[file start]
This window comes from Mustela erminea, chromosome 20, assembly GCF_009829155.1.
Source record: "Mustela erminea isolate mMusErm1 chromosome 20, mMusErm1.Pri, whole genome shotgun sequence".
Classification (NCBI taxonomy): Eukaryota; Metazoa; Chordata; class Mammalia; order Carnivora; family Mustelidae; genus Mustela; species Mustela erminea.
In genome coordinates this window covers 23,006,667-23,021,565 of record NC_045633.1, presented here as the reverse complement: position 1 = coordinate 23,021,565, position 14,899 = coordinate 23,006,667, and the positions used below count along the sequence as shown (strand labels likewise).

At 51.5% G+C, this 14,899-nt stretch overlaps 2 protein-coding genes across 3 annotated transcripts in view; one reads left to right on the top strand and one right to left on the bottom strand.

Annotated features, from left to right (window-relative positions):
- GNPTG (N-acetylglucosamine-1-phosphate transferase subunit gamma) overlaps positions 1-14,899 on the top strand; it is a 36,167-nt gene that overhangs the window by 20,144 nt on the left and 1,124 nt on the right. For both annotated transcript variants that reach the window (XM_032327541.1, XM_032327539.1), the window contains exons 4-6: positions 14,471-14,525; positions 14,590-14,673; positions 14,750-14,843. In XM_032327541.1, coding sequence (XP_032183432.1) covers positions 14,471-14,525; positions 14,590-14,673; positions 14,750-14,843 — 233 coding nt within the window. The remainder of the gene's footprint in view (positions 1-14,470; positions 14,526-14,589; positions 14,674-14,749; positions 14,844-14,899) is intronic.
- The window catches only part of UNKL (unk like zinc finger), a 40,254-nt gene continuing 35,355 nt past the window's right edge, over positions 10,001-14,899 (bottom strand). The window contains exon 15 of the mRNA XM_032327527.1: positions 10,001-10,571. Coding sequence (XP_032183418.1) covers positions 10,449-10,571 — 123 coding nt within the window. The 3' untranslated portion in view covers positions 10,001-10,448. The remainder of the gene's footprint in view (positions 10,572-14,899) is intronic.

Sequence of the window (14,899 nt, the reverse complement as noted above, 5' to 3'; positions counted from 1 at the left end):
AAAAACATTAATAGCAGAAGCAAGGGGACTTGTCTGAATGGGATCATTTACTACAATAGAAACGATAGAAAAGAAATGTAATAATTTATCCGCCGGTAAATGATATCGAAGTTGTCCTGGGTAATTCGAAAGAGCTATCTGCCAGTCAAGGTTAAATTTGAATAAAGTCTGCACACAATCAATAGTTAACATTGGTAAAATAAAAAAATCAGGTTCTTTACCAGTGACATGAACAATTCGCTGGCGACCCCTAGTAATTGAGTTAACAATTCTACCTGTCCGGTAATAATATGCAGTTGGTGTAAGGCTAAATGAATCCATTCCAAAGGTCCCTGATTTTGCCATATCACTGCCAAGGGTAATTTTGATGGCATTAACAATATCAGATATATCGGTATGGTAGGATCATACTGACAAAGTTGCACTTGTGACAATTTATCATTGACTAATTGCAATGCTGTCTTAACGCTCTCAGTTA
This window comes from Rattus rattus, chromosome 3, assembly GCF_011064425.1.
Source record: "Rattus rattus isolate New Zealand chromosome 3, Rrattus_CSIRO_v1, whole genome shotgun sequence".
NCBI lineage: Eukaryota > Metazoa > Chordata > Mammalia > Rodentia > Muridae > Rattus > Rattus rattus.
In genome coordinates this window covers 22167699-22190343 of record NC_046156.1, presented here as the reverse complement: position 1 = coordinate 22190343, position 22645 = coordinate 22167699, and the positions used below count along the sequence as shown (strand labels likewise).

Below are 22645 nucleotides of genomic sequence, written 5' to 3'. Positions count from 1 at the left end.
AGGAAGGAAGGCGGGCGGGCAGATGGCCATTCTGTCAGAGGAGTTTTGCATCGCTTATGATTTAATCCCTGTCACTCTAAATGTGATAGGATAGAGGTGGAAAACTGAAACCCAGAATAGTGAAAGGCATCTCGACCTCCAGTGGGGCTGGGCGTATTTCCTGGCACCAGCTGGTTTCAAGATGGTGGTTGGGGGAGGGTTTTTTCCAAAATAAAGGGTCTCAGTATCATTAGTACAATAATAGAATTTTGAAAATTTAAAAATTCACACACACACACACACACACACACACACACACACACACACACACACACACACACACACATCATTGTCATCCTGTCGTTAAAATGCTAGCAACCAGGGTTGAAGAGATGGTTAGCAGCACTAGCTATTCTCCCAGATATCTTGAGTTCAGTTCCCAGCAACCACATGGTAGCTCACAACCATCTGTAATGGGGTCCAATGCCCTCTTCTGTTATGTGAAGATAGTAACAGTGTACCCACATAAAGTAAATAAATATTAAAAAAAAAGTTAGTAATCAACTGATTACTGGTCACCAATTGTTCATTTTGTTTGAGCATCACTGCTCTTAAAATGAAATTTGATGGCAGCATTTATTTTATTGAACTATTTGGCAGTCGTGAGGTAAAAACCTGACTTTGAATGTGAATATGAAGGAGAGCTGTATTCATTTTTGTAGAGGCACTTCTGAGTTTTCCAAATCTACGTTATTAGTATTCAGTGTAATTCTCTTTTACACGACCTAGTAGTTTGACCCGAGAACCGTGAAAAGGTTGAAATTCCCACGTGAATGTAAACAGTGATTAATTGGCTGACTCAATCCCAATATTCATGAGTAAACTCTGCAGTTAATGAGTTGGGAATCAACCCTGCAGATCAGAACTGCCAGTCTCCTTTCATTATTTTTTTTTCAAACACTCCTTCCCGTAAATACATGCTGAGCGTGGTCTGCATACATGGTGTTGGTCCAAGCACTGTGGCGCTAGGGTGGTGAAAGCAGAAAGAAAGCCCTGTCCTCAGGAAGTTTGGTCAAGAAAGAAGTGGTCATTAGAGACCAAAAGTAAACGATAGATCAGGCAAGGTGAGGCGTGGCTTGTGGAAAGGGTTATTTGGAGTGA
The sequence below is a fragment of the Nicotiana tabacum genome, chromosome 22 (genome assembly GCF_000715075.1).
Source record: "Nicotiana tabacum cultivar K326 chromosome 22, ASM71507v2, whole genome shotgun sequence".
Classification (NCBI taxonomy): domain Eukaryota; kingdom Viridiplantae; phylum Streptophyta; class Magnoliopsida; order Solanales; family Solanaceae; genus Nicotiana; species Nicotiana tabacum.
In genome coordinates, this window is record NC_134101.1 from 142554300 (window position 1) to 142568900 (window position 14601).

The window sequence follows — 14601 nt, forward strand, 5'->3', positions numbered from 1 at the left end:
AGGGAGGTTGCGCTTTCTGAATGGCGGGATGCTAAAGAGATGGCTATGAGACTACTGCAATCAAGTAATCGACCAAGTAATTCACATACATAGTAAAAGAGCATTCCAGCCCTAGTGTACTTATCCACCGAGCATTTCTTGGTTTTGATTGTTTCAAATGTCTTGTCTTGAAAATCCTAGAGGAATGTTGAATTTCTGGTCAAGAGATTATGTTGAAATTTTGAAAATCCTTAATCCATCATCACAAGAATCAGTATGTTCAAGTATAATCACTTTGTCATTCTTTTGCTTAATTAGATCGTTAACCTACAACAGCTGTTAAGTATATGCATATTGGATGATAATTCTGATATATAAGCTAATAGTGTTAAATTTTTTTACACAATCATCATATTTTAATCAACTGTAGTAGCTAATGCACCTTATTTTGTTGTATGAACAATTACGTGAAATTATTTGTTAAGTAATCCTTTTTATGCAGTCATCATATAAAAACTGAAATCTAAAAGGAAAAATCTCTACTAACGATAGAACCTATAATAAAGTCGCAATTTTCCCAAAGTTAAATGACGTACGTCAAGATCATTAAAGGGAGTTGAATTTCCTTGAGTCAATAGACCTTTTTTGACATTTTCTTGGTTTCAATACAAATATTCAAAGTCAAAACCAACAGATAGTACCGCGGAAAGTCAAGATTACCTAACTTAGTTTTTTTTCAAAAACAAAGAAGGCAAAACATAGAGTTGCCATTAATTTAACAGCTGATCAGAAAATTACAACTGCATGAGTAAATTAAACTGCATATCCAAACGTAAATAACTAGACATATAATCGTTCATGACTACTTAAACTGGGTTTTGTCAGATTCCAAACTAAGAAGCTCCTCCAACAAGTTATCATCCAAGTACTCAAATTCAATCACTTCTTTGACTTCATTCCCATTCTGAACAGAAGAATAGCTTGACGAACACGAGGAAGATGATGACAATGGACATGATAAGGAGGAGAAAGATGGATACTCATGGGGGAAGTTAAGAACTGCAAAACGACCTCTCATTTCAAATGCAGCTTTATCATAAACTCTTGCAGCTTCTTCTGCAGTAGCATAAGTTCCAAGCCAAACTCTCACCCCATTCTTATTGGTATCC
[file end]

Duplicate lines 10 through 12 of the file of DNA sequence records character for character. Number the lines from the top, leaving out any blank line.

AAAAACATTAATAGCAGAAGCAAGGGGACTTGTCTGAATGGGATCATTTACTACAATAGAAACGATAGAAAAGAAATGTAATAATTTATCCGCCGGTAAATGATATCGAAGTTGTCCTGGGTAATTCGAAAGAGCTATCTGCCAGTCAAGGTTAAATTTGAATAAAGTCTGCACACAATCAATAGTTAACATTGGTAAAATAAAAAAATCAGGTTCTTTACCAGTGACATGAACAATTCGCTGGCGACCCCTAGTAATTGAGTTAACAATTCTACCTGTCCGGTAATAATATGCAGTTGGTGTAAGGCTAAATGAATCCATTCCAAAGGTCCCTGATTTTGCCATATCACTGCCAAGGGTAATTTTGATGGCATTAACAATATCAGATATATCGGTATGGTAGGATCATACTGACAAAGTTGCACTTGTGACAATTTATCATTGACTAATTGCAATGCTGTCTTAACGCTCTCAGTTA
This window comes from Rattus rattus, chromosome 3, assembly GCF_011064425.1.
Source record: "Rattus rattus isolate New Zealand chromosome 3, Rrattus_CSIRO_v1, whole genome shotgun sequence".